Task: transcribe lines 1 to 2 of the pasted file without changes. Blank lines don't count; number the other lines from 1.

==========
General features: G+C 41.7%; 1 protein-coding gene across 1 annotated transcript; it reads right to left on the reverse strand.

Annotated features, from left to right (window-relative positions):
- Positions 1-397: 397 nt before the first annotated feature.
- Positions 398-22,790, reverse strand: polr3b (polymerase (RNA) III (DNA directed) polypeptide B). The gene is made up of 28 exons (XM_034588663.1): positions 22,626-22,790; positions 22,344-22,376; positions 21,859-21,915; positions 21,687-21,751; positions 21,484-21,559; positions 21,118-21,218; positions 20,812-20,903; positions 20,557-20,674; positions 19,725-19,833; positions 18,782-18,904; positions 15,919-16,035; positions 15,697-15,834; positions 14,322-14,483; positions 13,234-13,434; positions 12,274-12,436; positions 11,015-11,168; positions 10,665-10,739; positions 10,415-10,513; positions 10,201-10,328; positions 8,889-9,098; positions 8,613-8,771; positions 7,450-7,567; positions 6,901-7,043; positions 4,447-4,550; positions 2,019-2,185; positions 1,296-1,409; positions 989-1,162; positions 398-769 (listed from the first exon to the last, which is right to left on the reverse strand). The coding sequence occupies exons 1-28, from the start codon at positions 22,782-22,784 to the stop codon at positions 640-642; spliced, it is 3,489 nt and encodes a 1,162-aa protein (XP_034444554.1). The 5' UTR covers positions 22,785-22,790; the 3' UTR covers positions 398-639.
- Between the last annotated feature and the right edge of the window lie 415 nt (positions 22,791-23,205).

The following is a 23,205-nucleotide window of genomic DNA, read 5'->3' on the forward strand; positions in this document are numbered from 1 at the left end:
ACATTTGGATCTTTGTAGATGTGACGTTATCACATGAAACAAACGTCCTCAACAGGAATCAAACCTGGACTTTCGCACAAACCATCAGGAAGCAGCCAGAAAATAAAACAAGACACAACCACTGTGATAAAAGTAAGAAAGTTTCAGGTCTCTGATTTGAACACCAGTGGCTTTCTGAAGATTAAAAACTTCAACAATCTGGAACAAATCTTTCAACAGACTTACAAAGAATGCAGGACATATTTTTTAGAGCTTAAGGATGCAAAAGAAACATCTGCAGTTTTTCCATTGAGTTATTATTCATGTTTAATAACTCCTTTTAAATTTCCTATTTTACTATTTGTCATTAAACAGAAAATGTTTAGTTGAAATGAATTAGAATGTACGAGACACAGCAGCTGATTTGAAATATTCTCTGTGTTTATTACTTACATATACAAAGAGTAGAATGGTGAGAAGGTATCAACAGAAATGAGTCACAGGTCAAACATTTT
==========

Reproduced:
General features: G+C 41.7%; 1 protein-coding gene across 1 annotated transcript; it reads right to left on the reverse strand.

Annotated features, from left to right (window-relative positions):